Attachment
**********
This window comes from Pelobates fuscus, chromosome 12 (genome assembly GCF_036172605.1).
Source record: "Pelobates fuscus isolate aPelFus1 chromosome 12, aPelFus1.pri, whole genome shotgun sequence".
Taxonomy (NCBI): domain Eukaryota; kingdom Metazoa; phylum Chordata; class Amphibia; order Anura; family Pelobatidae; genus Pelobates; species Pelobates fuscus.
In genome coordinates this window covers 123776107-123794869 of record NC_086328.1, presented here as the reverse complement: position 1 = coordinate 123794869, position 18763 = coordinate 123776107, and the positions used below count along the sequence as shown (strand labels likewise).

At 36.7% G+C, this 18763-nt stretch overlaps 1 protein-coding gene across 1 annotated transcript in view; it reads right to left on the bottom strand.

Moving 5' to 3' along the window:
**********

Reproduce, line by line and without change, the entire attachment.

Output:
This window comes from Pelobates fuscus, chromosome 12 (genome assembly GCF_036172605.1).
Source record: "Pelobates fuscus isolate aPelFus1 chromosome 12, aPelFus1.pri, whole genome shotgun sequence".
Taxonomy (NCBI): domain Eukaryota; kingdom Metazoa; phylum Chordata; class Amphibia; order Anura; family Pelobatidae; genus Pelobates; species Pelobates fuscus.
In genome coordinates this window covers 123776107-123794869 of record NC_086328.1, presented here as the reverse complement: position 1 = coordinate 123794869, position 18763 = coordinate 123776107, and the positions used below count along the sequence as shown (strand labels likewise).

At 36.7% G+C, this 18763-nt stretch overlaps 1 protein-coding gene across 1 annotated transcript in view; it reads right to left on the bottom strand.

Moving 5' to 3' along the window: